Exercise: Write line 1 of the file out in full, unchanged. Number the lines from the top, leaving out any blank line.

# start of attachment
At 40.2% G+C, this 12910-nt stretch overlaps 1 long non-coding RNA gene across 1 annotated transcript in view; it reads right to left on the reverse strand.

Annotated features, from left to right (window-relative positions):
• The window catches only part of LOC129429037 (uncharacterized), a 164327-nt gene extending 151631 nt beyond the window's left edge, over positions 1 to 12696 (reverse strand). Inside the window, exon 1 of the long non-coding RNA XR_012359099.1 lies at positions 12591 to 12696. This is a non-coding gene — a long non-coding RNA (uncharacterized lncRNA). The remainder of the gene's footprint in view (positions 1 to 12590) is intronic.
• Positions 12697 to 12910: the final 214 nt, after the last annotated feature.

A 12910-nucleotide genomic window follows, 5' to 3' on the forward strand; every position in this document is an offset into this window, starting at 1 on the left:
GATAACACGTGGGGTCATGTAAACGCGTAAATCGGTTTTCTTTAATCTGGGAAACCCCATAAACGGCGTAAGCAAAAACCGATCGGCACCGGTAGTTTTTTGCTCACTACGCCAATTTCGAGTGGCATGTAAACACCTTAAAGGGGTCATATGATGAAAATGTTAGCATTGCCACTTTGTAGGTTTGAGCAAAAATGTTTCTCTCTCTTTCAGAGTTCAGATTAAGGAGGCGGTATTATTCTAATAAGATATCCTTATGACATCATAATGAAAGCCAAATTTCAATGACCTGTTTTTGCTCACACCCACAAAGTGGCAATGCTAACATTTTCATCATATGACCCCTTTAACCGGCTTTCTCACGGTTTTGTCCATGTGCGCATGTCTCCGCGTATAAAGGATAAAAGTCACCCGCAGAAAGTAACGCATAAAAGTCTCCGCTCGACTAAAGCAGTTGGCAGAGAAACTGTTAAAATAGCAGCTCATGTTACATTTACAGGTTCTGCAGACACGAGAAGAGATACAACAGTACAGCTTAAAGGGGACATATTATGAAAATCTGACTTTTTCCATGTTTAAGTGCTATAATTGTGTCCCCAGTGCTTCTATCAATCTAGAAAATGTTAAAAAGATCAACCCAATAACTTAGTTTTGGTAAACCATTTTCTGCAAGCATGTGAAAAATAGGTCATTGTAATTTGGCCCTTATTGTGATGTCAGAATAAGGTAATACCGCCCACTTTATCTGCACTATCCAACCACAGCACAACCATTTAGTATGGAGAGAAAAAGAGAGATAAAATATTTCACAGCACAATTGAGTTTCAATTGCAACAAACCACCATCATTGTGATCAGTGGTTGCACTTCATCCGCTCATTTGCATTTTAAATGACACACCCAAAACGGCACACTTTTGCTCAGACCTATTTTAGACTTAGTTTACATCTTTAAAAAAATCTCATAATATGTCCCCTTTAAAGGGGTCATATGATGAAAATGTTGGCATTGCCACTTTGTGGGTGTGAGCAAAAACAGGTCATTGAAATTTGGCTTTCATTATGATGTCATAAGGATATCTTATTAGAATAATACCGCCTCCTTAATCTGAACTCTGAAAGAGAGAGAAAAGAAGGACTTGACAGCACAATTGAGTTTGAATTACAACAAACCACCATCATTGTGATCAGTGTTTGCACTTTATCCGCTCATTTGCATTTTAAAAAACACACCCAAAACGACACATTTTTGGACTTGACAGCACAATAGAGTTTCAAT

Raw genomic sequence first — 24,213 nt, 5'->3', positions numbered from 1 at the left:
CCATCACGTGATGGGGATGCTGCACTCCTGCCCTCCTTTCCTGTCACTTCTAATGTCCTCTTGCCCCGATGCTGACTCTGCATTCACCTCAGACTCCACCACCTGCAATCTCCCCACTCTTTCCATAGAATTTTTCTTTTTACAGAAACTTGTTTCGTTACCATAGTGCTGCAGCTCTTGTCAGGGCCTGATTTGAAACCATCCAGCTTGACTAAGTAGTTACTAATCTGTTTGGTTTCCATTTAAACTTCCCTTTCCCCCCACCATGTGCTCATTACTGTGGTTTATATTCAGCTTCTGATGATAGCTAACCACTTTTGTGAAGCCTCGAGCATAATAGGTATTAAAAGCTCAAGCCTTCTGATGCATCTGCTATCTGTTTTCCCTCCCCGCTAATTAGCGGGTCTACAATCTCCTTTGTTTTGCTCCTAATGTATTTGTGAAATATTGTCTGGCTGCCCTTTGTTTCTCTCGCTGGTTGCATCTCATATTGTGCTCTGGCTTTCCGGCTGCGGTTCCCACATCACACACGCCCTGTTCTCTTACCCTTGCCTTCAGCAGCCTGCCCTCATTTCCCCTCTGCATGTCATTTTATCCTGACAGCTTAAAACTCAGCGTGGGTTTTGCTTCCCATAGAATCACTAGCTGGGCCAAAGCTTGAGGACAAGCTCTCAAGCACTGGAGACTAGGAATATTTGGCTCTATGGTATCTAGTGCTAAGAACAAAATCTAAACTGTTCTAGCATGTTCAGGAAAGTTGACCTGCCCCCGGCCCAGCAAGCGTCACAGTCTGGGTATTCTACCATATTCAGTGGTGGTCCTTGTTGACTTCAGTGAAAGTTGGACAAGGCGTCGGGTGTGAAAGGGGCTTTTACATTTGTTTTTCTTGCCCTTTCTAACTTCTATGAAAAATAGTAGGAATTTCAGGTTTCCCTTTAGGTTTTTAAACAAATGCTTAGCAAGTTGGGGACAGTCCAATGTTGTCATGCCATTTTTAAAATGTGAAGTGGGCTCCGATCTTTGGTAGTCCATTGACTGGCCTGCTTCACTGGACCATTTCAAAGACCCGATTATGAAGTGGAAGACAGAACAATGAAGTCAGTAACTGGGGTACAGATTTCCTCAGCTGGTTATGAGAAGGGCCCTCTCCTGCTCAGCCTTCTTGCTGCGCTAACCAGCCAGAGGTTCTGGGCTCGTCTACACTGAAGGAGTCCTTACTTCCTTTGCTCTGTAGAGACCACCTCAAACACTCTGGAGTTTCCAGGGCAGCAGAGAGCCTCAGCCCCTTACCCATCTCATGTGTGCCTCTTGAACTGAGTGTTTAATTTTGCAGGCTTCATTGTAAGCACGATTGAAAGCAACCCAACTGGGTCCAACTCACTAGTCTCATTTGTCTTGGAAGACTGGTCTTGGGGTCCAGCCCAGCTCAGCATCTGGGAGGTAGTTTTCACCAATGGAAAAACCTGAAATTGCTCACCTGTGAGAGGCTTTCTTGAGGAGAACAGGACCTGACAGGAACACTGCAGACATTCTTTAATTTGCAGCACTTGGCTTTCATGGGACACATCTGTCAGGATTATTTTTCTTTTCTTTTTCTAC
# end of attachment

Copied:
At 40.2% G+C, this 12910-nt stretch overlaps 1 long non-coding RNA gene across 1 annotated transcript in view; it reads right to left on the reverse strand.